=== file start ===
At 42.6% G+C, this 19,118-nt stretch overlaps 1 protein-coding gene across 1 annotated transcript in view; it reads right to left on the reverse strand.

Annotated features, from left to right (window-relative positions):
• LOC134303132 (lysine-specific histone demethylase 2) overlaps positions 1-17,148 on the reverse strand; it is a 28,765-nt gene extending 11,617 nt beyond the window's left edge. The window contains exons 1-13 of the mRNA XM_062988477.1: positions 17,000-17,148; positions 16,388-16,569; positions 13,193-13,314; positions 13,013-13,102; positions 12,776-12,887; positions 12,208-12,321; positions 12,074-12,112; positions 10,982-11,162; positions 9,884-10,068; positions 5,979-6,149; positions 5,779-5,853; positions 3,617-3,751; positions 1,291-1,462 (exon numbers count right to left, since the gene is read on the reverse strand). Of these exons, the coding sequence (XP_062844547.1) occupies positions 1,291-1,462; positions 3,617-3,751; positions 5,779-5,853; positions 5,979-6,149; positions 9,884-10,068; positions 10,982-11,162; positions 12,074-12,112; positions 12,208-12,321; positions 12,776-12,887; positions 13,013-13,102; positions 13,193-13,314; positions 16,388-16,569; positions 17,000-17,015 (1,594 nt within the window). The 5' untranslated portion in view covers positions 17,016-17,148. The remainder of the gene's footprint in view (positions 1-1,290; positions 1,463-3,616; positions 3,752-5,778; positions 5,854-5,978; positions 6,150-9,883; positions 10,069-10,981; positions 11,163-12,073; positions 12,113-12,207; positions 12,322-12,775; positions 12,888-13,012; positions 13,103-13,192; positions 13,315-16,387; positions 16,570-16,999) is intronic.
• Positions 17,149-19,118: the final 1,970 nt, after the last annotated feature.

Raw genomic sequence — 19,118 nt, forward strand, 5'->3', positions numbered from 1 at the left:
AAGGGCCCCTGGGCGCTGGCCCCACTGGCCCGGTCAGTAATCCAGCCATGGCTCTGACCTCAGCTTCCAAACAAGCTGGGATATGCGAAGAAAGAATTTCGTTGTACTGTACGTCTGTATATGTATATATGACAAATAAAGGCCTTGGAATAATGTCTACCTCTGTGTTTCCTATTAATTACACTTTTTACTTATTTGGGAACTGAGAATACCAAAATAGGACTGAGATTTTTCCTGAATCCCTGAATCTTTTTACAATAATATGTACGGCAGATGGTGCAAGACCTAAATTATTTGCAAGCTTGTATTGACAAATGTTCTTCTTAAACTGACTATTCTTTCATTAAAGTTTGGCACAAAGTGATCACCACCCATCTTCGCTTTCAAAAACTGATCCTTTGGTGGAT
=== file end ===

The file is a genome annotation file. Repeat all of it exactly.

At 42.6% G+C, this 19,118-nt stretch overlaps 1 protein-coding gene across 1 annotated transcript in view; it reads right to left on the reverse strand.

Annotated features, from left to right (window-relative positions):
• LOC134303132 (lysine-specific histone demethylase 2) overlaps positions 1-17,148 on the reverse strand; it is a 28,765-nt gene extending 11,617 nt beyond the window's left edge. The window contains exons 1-13 of the mRNA XM_062988477.1: positions 17,000-17,148; positions 16,388-16,569; positions 13,193-13,314; positions 13,013-13,102; positions 12,776-12,887; positions 12,208-12,321; positions 12,074-12,112; positions 10,982-11,162; positions 9,884-10,068; positions 5,979-6,149; positions 5,779-5,853; positions 3,617-3,751; positions 1,291-1,462 (exon numbers count right to left, since the gene is read on the reverse strand). Of these exons, the coding sequence (XP_062844547.1) occupies positions 1,291-1,462; positions 3,617-3,751; positions 5,779-5,853; positions 5,979-6,149; positions 9,884-10,068; positions 10,982-11,162; positions 12,074-12,112; positions 12,208-12,321; positions 12,776-12,887; positions 13,013-13,102; positions 13,193-13,314; positions 16,388-16,569; positions 17,000-17,015 (1,594 nt within the window). The 5' untranslated portion in view covers positions 17,016-17,148. The remainder of the gene's footprint in view (positions 1-1,290; positions 1,463-3,616; positions 3,752-5,778; positions 5,854-5,978; positions 6,150-9,883; positions 10,069-10,981; positions 11,163-12,073; positions 12,113-12,207; positions 12,322-12,775; positions 12,888-13,012; positions 13,103-13,192; positions 13,315-16,387; positions 16,570-16,999) is intronic.
• Positions 17,149-19,118: the final 1,970 nt, after the last annotated feature.

Raw genomic sequence — 19,118 nt, forward strand, 5'->3', positions numbered from 1 at the left:
AAGGGCCCCTGGGCGCTGGCCCCACTGGCCCGGTCAGTAATCCAGCCATGGCTCTGACCTCAGCTTCCAAACAAGCTGGGATATGCGAAGAAAGAATTTCGTTGTACTGTACGTCTGTATATGTATATATGACAAATAAAGGCCTTGGAATAATGTCTACCTCTGTGTTTCCTATTAATTACACTTTTTACTTATTTGGGAACTGAGAATACCAAAATAGGACTGAGATTTTTCCTGAATCCCTGAATCTTTTTACAATAATATGTACGGCAGATGGTGCAAGACCTAAATTATTTGCAAGCTTGTATTGACAAATGTTCTTCTTAAACTGACTATTCTTTCATTAAAGTTTGGCACAAAGTGATCACCACCCATCTTCGCTTTCAAAAACTGATCCTTTGGTGGAT